Referring to FIG. 9, it lies within the scope of the invention to handle the measured parameters and also the instantaneously calculated parameters with an external computer unit, in particular with a personal computer (PC20), which communicates with the HF control device. The PC 20 is shown connected to a test unit 21 by which parameters are determined and stored in the PC 20. The parameters are provided to the controlled high frequency ablation equipment 23 for subsequent ablation treatment with a catheter 22. The operator at the PC can then input the desired local associated depth of lesion, and either establish that the delivery of the HF power to the respective electrode is automatically ended or reduced, or that the attainment of the depth of lesion is visually indicated on a monitor, or indicated acoustically, to the operating surgeon, where in the case of such an indication a further ablation devolves on the operating surgeon, who can proceed with this while taking account of the EKG data.
It has furthermore been found that a substantially more uniform lesion can be produced with pulsed energy delivery. Likewise, vaporization, that is, the formation of bubbles of steam, occurs substantially less often than width continuous energy delivery. This is to be attributed to a substantially more uniform temperature distribution in the tissue. In particular, with pulsed energy delivery, the tissue portions as far as about 1 mm to 2 mm depth do not have to be heated so strongly in order to produce deep lesions with a depth of greater than 6 mm.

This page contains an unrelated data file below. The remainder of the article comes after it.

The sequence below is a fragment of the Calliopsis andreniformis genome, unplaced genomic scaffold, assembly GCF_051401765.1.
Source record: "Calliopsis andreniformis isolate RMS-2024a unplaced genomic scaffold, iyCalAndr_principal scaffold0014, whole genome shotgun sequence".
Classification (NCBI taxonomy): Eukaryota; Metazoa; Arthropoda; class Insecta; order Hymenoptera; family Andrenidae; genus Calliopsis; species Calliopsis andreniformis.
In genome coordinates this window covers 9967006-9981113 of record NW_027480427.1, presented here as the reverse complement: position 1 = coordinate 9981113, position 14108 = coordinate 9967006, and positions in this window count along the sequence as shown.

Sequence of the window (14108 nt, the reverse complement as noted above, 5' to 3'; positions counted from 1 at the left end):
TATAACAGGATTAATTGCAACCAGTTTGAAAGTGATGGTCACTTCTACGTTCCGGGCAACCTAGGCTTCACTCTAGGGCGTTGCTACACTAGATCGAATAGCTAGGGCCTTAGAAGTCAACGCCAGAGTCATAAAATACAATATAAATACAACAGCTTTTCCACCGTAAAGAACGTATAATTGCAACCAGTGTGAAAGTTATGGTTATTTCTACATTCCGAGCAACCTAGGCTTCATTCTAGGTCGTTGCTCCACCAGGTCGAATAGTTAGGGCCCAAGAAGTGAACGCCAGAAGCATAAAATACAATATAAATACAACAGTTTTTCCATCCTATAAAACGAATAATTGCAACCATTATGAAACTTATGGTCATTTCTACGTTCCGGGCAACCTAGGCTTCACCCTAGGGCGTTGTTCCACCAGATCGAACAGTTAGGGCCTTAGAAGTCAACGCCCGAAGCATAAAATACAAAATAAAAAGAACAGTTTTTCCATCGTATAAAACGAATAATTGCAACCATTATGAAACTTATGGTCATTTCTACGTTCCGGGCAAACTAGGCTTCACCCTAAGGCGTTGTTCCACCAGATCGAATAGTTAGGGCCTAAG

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|U.S. Classification||606/41, 606/45, 607/102, 606/42|
|International Classification||A61B18/12, A61B18/14|
|Cooperative Classification||A61B18/1492, A61B18/12, A61B2018/0066, A61B18/1206|
|European Classification||A61B18/12G, A61B18/12|
|Aug 23, 2004||FPAY||Fee payment|
Year of fee payment: 4
|Aug 28, 2008||FPAY||Fee payment|
Year of fee payment: 8
|Aug 30, 2012||FPAY||Fee payment|
Year of fee payment: 12